As a prosecutor, defense counsel or litigator, you will try cases before a military judge or before a jury of Marines and/or naval personnel. You may also argue appellate cases before the Navy-Marine Corps Court of Criminal Appeals or the United States Court of Appeals for the Armed Forces.

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    Trial Attorney

    As a prosecutor, defense counsel or litigator, you will try cases before a military judge or before a jury of Marines and/or naval personnel. You may also argue appellate cases before the Navy-Marine Corps Court of Criminal Appeals or the United States Court of Appeals for the Armed Forces.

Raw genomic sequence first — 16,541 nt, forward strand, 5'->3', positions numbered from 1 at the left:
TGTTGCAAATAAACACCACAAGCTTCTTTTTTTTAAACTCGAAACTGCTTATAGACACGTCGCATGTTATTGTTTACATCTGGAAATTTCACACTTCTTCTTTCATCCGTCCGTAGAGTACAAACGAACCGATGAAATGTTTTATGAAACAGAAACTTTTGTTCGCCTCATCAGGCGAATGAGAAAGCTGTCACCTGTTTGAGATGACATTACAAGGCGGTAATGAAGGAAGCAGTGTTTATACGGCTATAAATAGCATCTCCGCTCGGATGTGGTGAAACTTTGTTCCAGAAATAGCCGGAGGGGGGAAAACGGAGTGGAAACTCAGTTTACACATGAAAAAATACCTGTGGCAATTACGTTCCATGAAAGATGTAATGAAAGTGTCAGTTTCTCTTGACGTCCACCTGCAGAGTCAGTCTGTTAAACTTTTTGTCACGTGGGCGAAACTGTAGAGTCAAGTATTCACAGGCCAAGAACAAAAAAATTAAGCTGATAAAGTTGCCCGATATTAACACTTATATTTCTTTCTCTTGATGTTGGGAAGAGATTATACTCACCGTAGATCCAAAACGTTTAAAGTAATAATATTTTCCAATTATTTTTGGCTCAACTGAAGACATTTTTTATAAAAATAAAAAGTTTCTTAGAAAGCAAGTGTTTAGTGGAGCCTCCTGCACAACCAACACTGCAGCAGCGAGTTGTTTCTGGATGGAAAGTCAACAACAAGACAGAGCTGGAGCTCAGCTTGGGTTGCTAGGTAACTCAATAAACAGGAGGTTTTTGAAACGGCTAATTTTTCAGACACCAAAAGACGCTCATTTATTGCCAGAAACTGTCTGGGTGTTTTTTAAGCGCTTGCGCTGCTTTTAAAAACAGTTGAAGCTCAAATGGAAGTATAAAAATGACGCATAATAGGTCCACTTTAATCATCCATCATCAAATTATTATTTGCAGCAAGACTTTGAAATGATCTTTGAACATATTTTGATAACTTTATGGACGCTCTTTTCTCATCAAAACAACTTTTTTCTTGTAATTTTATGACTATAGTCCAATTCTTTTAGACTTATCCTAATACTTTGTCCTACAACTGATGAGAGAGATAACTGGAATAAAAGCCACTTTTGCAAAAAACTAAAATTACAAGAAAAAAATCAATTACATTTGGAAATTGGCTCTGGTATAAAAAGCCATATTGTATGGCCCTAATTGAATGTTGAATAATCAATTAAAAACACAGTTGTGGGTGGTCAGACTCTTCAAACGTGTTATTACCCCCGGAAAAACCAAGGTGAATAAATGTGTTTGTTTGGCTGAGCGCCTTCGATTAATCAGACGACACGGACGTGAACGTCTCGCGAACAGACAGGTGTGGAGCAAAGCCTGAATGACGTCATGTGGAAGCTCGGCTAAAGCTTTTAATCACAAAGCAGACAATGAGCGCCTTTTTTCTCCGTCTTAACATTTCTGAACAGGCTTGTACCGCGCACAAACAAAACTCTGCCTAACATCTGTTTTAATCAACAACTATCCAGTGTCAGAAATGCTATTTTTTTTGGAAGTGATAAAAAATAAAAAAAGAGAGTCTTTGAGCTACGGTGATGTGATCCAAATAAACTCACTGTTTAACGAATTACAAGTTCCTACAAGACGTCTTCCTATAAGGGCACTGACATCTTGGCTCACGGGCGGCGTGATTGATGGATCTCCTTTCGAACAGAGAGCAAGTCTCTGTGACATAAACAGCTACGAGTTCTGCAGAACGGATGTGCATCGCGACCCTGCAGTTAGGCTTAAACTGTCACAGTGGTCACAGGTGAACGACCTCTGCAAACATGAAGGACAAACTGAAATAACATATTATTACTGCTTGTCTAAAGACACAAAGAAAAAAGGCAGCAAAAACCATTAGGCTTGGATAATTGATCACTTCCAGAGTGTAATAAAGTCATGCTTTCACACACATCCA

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    Civil Law

    As you gain experience, you may transition to other areas of law, such as Civil Law and Legal Assistance, or act as in-house counsel. You will write ethics opinions and research issues pertaining to Environmental, Fiscal, Government Contracting, Labor and Employment, Claims and Tort Litigation Law and other legal matters. You will also work closely with Marines and Marine families on Family, Consumer, Tax, Estate and Immigration Law issues.

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    Civil Law

    As you gain experience, you may transition to other areas of law, such as Civil Law and Legal Assistance, or act as in-house counsel. You will write ethics opinions and research issues pertaining to Environmental, Fiscal, Government Contracting, Labor and Employment, Claims and Tort Litigation Law and other legal matters. You will also work closely with Marines and Marine families on Family, Consumer, Tax, Estate and Immigration Law issues.

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    Operational Law